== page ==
Strength in numbers for street’s retailers

tis   Pictured are Commercial Street traders Andrea Margereson and Victoria Reveley of Brown Sugar, Peter Robinson of Pomp and Circumstance, Hayden Howells of Bean and Bud, Gilly Mason of The Cheeseboard, Sue Kramer of Crown Jewellers, Emma Bank of The Remnant House, Rachel Gant of Christian Xavier, Simon Baxter of Books for All and Tayfur Yilmaz of Lilly's.   (111104M2)
tis Pictured are Commercial Street traders Andrea Margereson and Victoria Reveley of Brown Sugar, Peter Robinson of Pomp and Circumstance, Hayden Howells of Bean and Bud, Gilly Mason of The Cheeseboard, Sue Kramer of Crown Jewellers, Emma Bank of The Remnant House, Rachel Gant of Christian Xavier, Simon Baxter of Books for All and Tayfur Yilmaz of Lilly's. (111104M2)

Independent retailers on a Harrogate street are joining together to promote their businesses to shoppers.

The idea to form the Commercial Street Retailers Group was born out of the strong community spirit among traders on the street, which became evident during the recent campaign to light up the town centre this Christmas.

Sue Kramer, from Crown Jewellers, who spearheaded the group’s formation, explained: “Harrogate at Christmas wanted street champions and I was involved with that and what really struck me was the amazing community spirit and how supportive everybody on Commercial Street was.

“Last year, only four shops on Commercial Street gave towards the Christmas lights but, this year, 74 per cent of the shops on the street donated - a higher percentage than any other street - and we raised £770.

“So I thought, let’s nurture that community spirit and use people’s expertise to pull together and make us even stronger and give us more of a voice.”

Only two minutes’ walk from Marks & Spencer, Commercial Street is regarded by some shoppers as “a bit of a grotty street”, said Sue, whereas it actually offers a varied and specialised range of services, including fax and sewing machine repairs, bespoke ski footwear, the largest collection of light classical and jazz CDs in Yorkshire and a choice of 20,000 books at the only second-hand bookshop in Harrogate.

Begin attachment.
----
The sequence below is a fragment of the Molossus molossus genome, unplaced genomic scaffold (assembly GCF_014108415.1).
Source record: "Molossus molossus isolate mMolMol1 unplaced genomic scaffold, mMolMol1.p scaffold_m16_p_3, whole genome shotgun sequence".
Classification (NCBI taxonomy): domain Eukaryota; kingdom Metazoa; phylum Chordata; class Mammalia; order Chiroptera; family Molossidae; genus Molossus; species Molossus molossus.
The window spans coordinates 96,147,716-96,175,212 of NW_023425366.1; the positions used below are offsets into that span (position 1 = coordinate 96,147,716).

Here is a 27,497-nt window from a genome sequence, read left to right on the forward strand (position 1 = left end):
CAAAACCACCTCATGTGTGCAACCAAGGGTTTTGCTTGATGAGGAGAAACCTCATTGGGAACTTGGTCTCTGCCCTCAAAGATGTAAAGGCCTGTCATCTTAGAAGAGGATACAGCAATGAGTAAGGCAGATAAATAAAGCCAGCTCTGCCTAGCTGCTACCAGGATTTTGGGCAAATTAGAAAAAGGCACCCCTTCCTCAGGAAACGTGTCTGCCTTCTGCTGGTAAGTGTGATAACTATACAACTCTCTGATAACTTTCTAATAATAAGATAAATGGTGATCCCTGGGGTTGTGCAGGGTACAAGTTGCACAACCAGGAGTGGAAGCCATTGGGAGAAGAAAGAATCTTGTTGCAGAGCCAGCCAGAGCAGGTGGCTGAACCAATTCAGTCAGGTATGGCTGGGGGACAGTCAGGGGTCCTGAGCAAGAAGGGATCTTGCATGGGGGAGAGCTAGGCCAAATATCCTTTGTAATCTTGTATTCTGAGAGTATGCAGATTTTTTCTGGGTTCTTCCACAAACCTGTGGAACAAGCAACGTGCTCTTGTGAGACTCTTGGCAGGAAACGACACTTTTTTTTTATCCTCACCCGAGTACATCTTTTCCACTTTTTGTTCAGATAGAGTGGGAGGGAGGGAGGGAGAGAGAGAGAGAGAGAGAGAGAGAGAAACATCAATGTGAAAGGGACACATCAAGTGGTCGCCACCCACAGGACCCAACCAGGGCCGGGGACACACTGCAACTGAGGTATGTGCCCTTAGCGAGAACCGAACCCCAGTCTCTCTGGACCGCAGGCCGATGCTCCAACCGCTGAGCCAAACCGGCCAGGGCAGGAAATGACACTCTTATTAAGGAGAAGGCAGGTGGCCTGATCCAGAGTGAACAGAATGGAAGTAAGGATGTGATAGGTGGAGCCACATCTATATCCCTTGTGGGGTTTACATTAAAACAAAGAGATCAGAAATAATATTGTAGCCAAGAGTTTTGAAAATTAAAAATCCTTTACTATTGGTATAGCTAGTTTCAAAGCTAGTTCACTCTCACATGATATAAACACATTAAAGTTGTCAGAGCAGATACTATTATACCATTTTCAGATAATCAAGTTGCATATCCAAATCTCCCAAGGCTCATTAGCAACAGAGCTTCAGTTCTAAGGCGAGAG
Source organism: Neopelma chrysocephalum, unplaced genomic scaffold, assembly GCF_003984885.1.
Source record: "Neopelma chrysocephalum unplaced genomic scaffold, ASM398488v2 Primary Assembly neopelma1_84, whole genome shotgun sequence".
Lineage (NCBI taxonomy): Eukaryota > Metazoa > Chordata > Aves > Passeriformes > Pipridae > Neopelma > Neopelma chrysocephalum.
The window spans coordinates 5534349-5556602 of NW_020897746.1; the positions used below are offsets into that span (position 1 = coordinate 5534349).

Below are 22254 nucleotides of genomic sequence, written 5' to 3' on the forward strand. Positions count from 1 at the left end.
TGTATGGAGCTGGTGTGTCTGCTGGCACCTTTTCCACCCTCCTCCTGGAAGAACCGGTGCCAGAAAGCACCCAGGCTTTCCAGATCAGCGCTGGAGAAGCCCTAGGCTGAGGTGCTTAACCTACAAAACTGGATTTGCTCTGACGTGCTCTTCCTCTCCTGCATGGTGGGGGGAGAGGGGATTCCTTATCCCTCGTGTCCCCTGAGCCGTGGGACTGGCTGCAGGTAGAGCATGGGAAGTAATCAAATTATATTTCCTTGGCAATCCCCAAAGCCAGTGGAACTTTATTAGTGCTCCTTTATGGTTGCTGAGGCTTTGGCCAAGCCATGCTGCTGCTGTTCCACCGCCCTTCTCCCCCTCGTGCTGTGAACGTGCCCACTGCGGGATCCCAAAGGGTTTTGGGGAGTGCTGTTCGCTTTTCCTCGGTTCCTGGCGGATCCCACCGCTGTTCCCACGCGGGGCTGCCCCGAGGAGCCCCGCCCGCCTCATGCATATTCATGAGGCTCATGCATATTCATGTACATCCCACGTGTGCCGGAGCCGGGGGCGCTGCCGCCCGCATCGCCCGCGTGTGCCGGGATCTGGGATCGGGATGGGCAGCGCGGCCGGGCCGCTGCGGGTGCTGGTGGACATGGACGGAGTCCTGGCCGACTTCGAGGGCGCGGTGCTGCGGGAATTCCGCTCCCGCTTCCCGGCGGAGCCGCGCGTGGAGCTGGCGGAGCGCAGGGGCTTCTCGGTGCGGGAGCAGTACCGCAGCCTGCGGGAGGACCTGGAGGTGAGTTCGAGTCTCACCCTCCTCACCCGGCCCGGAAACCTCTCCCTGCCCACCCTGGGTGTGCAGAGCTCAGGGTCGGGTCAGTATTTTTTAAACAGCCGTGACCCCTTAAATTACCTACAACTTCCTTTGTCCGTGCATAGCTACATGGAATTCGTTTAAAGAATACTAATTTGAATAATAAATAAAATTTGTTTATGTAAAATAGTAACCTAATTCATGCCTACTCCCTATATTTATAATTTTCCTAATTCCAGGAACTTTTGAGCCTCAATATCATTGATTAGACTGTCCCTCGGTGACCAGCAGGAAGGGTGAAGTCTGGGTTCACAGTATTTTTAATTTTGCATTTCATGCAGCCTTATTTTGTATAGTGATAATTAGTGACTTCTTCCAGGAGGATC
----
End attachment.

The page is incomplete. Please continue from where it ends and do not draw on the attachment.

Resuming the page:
There’s even a world cheese judge at The Cheeseboard, which has been based on the street for more than 30 years.

There are 20 independent businesses along Commercial Street - in fact, the whole street is independent apart from three charity shops - and Sue said many of those businesses had been based on the street for decades.

“We’ve got a rich history and are very proud of our street. We want people to start thinking that we can offer so many different things on Commercial Street and we have a lot of specialist knowledge,” said Sue.

The group held its inaugural meeting last week and traders were updated on work to set up a website, www.harrogateindependentshops.com, as well as being on Facebook and on Twitter @Commercial_St.

It was also decided that the street’s shops will stay open for late night shopping on Thursday, December 1, when they will also be offering complementary hot dogs and mulled wine. The evening will also see the launch of a festive shop window competition for children.

Sue is on the steering committee for the new Harrogate Town Centre Development Group (HTCDG) and said she envisaged the two groups working together.

“The Commercial Street group fits hand-in-glove with the HTCDG because we can put forward issues and initiatives that we need help with and they can take them up on our behalf.”